Yesterday was a very bad day at work. So bad in fact, that when I got home I ate a piece of cheese. A big piece. With a big glass of wine. Okay, a bottle of wine. My stomach is in knots today: the combination is playing hell on my normally dairy-free stomach.
I’ve had a lot of supervisors over the course of my career. Some were better than others. Some were just plain terrible. I feel that I have had enough experience with management to come up with a pretty decent list of dos and don’ts on how to treat the people that work for you.
Instead of indulging in wine and cheese, I should have sat down and wrote out my frustrations. It would have left me in a better condition today, that’s for sure. I’m not going to bore you with my problems. Instead, I give you this…
You might be a bad supervisor if…
- …you have ever said to your employees “I am a good boss”. Um… You know those guys who make comments or “joke” about having a big penis? Yeah, um, it’s usually because they are lacking in that department and are attempting to make up for their inadequacy. Same thing with making the statement “I am a good boss”. If you have to say it to an employee, then it probably means you’re not.
- …you think the process/system you set up twenty years ago still works. Sorry to disappoint you Daddy-O, but there is this small thing called progress. Regulations change. Instructions change. People change. Technology becomes more advanced. If you are unable to accept said change, then you are setting yourself, as well as your employees up for failure.
- …you undermine your employees. You tell your employee to do something, let’s say inspect a shop’s tool accountability system. Your employee does an outstanding job, is very thorough and provides the shop with many great suggestions for change (oops, there’s that word again). Despite the black and white regulations that your employee provides, the shop supervisor (who happens to be a friend of yours) whines about having to make these changes, and you tell your employee not to report the findings. Bad. Bad. Bad. Not only does this give other shop supervisors the idea that as long as they whine and bitch and moan enough, you will change your mind, but you pretty much just told the whole organization that your employee doesn’t know shit. Way to go, fuckhead.
- …you micro-manage your employees. You hired your employees for a reason: they are good at their job. Let them be good at their job. If you have a problem with their ability to perform their job or their lack in work ethic, then get rid of them. You are the supervisor, remember?
- …you play favorites. This refers to playing favorites amongst your employees and with other supervisors, at the expense of your employees. Preferential treatment because you and an employee/supervisor share the same hobby, the love of a certain type of beer, or have both been around since the Cretaceous Period, is wrong and seriously affects the morale of your other employees.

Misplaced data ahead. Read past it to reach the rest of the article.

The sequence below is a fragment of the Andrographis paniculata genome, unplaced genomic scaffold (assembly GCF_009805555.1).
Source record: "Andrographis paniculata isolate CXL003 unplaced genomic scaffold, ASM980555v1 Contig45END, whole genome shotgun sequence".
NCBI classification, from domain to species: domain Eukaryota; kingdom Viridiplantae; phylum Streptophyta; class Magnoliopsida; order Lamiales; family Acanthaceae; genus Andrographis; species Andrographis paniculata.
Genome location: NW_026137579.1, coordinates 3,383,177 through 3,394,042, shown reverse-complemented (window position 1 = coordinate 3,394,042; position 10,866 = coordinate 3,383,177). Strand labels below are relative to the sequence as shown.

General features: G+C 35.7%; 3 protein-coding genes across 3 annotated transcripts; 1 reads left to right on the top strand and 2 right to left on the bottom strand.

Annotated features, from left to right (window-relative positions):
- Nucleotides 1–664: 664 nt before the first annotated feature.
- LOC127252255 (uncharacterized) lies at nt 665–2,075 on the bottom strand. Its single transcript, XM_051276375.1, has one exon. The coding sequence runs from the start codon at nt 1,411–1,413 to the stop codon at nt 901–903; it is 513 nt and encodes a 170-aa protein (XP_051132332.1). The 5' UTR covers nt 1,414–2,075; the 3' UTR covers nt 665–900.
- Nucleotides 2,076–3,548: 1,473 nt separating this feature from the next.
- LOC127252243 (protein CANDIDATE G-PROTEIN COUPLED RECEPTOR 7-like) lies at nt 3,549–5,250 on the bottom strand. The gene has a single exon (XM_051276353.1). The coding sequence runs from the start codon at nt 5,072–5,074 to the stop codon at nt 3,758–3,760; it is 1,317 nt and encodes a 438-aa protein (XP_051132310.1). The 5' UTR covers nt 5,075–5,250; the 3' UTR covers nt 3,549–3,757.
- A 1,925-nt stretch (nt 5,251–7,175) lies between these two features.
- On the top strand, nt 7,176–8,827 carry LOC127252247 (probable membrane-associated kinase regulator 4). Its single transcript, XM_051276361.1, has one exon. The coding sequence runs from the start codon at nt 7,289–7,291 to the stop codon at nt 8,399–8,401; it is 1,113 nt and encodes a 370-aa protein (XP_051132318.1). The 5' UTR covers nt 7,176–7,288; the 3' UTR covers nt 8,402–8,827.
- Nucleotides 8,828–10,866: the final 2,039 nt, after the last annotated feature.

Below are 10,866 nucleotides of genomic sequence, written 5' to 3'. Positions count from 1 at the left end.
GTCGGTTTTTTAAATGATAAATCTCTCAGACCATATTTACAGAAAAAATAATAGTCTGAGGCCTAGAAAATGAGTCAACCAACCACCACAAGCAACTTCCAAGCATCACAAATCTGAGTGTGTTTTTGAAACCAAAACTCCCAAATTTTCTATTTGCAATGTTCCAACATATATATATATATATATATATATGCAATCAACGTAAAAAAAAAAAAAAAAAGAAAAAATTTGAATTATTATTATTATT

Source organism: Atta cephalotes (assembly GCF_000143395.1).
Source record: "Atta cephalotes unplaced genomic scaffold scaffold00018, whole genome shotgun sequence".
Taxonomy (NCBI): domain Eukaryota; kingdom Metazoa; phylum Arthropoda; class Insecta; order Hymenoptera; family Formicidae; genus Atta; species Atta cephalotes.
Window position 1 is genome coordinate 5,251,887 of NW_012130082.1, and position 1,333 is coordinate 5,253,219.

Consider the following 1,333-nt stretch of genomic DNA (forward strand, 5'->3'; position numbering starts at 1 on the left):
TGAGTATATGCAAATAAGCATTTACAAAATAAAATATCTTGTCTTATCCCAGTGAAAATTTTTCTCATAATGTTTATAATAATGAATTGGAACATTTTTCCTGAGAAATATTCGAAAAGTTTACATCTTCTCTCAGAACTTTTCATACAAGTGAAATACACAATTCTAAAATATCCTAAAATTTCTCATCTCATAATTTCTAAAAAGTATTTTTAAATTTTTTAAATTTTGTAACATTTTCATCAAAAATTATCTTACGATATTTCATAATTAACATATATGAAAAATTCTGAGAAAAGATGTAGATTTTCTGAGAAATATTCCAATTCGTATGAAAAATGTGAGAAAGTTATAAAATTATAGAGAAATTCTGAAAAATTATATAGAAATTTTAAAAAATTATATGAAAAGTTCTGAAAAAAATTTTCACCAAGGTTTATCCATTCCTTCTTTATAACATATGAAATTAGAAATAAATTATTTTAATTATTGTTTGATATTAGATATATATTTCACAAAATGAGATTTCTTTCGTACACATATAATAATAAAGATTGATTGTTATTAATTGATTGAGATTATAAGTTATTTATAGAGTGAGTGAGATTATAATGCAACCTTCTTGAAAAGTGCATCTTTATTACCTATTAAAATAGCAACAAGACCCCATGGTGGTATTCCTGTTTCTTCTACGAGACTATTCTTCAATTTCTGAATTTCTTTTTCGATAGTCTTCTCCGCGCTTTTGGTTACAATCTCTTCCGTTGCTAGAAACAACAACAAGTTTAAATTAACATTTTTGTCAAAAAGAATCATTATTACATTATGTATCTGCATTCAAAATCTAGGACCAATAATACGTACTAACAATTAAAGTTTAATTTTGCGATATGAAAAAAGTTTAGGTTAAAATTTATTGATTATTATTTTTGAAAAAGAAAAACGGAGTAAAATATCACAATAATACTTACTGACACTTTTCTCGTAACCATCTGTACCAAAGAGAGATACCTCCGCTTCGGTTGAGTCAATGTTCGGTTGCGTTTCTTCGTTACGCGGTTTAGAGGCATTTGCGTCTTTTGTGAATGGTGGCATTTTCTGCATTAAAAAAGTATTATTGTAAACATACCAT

- …you have the spine of a jellyfish. Indecisiveness does not belong in the workplace, especially if you are a supervisor. Even worse, if you finally do make a decision between two choices, do not state your decision to your employees, only to change your mind when you are questioned by another supervisor. Save the flip-flopping for the beach.
- …you keep raising the quota, to make yourself look good. This is one of the biggest drainers of morale. Ever. Want to stress your employees out? Up your numbers. The demand hasn’t increased, so why has your quota?
- …you don’t listen to your employees, and instead inject your personal stories into the conversation. I understand you want your employees to feel that you can relate to them, the lowly little scumbags, but if someone comes to you with a personal problem, listen. That’s it. Just listen. If I approach you with the fact that I am stressed out because my three-year old all of a sudden is not sleeping at night, I do not need to hear about your children and how great of sleepers they were when they were babies. They are grown adults now. You probably gave them whiskey pacifiers back then.
- …you don’t say good morning or good night to your employees. Common. Fucking. Courtesy. That is all. Don’t be a dick.
- …you don’t have your employees’ backs. See #3… Not sticking up for your employees, when you know they are right, is the exact same thing as telling them that they are unappreciated, and what they think/do/say does not matter. Want your star employees to immediately develop an I-don’t-give-a-fuck attitude? Carry on…
- …you keep making comments about your employees’ leave balances. I’m pretty sure the leave that I have acquired is my leave that I have acquired, sick leave or time off. I don’t care if you feel it is necessary to keep 240 hours of sick leave on the books. Unfortunately we live in one of the very few countries that doesn’t give a mother maternity leave. I have had two kids since my employment here. I have had to provide over 480 hours of sick leave, just to have a baby and stay home the 11 weeks required by my doctor, after my Caesarean sections. It has taken four years per kid to even get a positive balance on my sick leave. This does not include actually being sick, doctor’s appointments, my kids being sick, or their doctor’s appointments. And my time off that I earn each pay period? Mine. Maybe if you weren’t such a douchebag and didn’t create a hostile, unbearable work environment, I wouldn’t feel it necessary to use so much leave.